Monday, March 23


Being ass-end-up broke does funny things to your lifestyle. For one thing, you almost immediately shed your social life. You go days at a time without breathing fresh air. And your diet tends to be dictated entirely by what's on sale that week. For example:

Looks like I'm eating chicken! Not that that's a bad thing, mind you. My love of chicken is longstanding and passionate, and while I'm typically a legs-and-thighs kind of man, I'm not going to take breasts for granted when they're so amicably available.

Now, I'd like to take a minute here to discuss my love affair with fried food. I don't remember when it started. Perhaps I always have loved the fried. But when I started cooking on a regular basis, fried chicken became one of the fastest dishes I mastered.

And when I say mastered, I don't mean my fried chicken is the greatest fried chicken on the face of the planet. Fried chicken is like philosophy, or God. The more you learn about it, the more you realize you know nothing at all; when I say that I have mastered fried chicken, I mean that fried chicken has mastered me. Over the years, I have studied, practiced, and developed more techniques for frying chicken than I've had girlfriends.

Now, with that said, it really should come as no surprise that my first instinct was to fry these chicken breasts. To me, that means a buttermilk soak.

And so, trimmed and cut into 1/2" pieces and soaking in buttermilk and hot sauce (measurements be damned, I shoot for a lusty pink color), my three pounds of chicken breasts went into the fridge. Now, they say an eight hour buttermilk soak lets some crazy enzymatic reaction happen that tenderizes the chicken. I'm in no mood to disagree, but I have noticed that the difference is really only noticeable on relatively small pieces of chicken. Larger pieces benefit more from a brine, in my opinion, and that allows for a dry-wet-dry crusting procedure that lets me season them more comprehensively.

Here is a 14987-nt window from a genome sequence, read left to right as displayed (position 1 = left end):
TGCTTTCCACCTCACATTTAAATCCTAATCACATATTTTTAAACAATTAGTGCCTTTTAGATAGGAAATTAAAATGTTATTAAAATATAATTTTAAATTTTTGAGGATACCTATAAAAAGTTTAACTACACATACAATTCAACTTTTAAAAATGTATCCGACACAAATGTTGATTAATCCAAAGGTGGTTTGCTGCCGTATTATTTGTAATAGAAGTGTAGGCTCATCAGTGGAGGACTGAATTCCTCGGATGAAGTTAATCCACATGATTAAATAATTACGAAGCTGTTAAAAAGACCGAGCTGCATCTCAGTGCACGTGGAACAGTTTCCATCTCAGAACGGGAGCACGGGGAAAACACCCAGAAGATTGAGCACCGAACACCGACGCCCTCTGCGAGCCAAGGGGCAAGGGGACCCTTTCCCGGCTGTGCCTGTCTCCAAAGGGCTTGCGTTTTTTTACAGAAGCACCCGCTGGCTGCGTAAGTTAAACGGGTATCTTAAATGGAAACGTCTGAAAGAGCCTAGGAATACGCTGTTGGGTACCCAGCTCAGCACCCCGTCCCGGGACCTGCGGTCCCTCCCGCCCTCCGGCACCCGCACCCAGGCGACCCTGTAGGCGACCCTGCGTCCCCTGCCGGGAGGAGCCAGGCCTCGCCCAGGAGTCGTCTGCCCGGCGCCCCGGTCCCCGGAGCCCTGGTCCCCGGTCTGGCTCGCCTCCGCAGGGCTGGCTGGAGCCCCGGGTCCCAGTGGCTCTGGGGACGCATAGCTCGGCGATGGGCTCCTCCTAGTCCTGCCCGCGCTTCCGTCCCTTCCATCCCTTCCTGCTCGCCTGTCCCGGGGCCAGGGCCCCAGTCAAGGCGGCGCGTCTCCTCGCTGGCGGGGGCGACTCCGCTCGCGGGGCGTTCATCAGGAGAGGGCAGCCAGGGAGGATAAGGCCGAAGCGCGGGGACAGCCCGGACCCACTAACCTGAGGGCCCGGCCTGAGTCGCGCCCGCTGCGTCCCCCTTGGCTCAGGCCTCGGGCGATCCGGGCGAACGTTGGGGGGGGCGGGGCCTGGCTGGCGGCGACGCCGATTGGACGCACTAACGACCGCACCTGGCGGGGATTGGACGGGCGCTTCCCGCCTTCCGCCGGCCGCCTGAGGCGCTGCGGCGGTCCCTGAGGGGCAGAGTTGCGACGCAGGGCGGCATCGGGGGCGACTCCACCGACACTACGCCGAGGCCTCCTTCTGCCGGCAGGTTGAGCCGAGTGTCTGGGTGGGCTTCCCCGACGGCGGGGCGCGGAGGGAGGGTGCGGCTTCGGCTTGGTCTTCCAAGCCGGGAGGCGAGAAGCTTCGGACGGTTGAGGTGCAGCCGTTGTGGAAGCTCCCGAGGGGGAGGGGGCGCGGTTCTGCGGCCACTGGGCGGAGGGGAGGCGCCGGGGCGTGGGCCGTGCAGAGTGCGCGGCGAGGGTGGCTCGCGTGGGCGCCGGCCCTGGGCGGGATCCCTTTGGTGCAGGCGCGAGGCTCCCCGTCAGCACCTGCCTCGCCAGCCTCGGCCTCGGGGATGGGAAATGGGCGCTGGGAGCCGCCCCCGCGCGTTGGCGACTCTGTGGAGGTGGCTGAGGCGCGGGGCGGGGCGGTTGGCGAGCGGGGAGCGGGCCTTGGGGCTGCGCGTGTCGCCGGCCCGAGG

But I digress. It's dinnertime. The nice thing about having a tub of buttermilk-soaked chicken is that you can pick out and cook whatever amount you want. Ten little nubbins get the roll-around in flour...

...And three minutes in 375 degree oil.

It's important to remember to hit these guys with salt and pepper when they're still hot - the seasonings will actually stick to the crust as the oil drains away.

And that, my friends, is the best chicken nugget you'll ever put in your mouth. Golden-crispy on the outside, juicy and gummably tender on the inside. McDonald's can go f#@k itself.

So the next time you've got a craving for something you'd ordinarily shell out $6 for, make it your damn self. Fry on, ladies and gentlemen. Fry on.

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